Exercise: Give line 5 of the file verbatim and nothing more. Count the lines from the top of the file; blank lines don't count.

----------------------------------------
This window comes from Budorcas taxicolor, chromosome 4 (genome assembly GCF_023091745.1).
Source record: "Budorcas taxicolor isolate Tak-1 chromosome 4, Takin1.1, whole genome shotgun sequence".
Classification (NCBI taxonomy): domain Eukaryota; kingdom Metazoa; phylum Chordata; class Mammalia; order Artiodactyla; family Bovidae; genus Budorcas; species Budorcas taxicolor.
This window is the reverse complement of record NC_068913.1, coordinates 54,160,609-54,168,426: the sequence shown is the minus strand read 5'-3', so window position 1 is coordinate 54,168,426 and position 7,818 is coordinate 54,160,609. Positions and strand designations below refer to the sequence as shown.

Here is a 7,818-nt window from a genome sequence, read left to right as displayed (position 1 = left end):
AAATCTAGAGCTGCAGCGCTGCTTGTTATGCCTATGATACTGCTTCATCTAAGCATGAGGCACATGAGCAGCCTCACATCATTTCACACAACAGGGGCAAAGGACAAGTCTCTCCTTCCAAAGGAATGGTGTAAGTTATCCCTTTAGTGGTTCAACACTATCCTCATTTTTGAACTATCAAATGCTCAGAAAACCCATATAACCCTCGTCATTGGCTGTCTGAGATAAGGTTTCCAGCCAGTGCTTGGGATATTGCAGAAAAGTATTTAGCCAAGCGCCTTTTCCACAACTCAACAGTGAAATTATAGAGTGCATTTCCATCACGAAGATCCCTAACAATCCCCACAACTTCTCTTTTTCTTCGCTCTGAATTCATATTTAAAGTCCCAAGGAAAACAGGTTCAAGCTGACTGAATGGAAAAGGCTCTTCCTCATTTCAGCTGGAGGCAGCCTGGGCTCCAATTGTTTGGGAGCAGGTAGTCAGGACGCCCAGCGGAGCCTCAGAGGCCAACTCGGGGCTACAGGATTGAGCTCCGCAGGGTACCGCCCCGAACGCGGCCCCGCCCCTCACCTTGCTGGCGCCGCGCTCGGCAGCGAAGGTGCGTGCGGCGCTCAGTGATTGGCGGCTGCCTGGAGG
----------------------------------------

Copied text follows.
Here is a 7,818-nt window from a genome sequence, read left to right as displayed (position 1 = left end):